Could a gluten-free diet make you a better tennis player? ;)
According to Novak Djokovic, cutting out foods containing gluten, such as bread, pasta and pizza, has made him the tennis ace he is today. Novak is so passionate about the impact food intolerance had on his life that he has written a book Serve to Win, about how his diet changes altered his health and his tennis.
Novak is not the only performance athlete to suffer from food intolerances. In fact, a number of athletes have benefitted from food intolerance testing; Paula Radcliffe for example suffered from "carb loading" with all the wrong carbs, despite working with leading UK nutritionalist. She was eventually diagnosed with intolerance to eggs, chicken, wheat, tomatoes and dairy.
According to Allergy UK, UK hospital admissions as a result of food allergies have increased by 500% since 1990 (Gupta, 2007) and over 45% of the population react adversely to foods that they eat. Whilst not life threatening, it can have a massive impact on quality life and physical performance.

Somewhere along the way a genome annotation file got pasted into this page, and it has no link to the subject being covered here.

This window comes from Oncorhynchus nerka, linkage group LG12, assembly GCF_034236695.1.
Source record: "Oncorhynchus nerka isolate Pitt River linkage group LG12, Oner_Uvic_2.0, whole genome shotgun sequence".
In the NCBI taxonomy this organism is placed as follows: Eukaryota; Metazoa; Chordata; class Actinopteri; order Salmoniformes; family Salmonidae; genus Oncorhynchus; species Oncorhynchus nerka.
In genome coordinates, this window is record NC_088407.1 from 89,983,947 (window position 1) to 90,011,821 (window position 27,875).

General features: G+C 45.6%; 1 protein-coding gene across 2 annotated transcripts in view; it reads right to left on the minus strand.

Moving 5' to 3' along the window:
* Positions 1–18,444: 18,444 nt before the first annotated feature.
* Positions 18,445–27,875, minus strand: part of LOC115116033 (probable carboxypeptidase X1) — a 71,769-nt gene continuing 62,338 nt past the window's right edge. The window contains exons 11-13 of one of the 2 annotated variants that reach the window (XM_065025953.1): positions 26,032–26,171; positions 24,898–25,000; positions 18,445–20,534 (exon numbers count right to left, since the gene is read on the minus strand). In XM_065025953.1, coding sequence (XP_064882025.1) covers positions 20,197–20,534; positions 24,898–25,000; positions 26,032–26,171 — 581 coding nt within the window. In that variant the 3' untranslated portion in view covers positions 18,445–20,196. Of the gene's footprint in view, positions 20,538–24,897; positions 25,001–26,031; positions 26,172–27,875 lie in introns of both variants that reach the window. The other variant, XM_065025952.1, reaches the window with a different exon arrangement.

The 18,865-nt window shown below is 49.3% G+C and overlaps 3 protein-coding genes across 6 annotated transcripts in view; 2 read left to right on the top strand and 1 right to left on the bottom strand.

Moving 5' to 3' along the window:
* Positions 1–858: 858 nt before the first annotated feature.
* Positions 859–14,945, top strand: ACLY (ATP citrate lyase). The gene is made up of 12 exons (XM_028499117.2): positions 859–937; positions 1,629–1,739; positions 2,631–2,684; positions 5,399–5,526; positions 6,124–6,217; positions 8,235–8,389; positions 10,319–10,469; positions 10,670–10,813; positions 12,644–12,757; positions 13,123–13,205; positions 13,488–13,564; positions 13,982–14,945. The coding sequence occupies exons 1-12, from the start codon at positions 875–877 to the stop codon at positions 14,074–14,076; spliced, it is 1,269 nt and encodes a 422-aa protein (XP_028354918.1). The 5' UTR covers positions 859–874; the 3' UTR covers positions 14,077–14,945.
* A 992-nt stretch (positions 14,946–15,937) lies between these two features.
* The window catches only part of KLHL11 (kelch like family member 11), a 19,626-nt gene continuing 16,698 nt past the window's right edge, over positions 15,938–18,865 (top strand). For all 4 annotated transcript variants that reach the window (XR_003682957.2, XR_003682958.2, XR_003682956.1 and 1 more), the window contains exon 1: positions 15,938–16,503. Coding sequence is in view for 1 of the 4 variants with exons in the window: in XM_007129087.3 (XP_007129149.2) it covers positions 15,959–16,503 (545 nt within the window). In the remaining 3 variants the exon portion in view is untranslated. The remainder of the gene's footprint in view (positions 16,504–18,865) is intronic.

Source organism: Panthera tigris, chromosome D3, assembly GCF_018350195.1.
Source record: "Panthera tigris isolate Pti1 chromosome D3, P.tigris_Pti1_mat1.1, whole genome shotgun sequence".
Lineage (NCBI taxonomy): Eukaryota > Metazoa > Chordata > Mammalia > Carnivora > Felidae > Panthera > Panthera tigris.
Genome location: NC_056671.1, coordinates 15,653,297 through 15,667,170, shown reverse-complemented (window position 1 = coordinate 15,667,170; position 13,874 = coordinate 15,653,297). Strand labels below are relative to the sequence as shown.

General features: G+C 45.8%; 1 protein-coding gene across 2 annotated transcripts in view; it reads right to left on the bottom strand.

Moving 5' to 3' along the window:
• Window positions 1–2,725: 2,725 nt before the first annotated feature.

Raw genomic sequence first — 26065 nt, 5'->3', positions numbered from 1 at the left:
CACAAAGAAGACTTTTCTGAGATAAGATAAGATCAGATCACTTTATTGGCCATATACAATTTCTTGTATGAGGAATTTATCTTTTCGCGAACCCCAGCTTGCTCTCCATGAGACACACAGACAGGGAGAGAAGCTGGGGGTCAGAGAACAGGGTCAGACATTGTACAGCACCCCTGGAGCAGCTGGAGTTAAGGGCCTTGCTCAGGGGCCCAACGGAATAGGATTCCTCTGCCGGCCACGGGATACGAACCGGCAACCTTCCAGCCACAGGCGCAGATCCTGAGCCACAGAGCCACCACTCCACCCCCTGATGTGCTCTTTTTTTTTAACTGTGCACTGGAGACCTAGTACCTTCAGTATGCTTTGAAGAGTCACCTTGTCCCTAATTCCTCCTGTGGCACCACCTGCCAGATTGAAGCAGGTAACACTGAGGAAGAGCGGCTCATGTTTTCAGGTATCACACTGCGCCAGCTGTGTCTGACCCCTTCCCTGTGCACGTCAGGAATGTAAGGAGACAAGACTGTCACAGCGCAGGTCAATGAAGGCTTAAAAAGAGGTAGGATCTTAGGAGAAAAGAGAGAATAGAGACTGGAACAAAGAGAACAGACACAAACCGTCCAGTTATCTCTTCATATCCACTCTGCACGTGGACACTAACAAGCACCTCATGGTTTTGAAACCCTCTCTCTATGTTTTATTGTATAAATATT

A 615% increase in hospital admissions for anaphylaxis has also taken place over the 20 years from 1992 to 2012 (Turner et al, JACI, 2015). 615%!!!!!
Why are allergies and intolerances increasing?
Many theories exist as to why allergies and intolerances have increased dramatically in the last 20 years (see Allergy UK) but the introduction of chemicals, new pharmaceuticals, GMOs and how we produce food have all played their part.
Other than being part of The Human Experiment, we have no idea how all of these things impact on our microbiome, as the human microbiome has never been taken into consideration.
Through recent research, we are beginning to scratch the surface of finding out how birth, food, lifestyle and diet impact the microbiome but we haven't properly ventured into exploration of the impact of drugs, chemicals and GMOs on the microbiome and human health. Lets hope it's not too late :(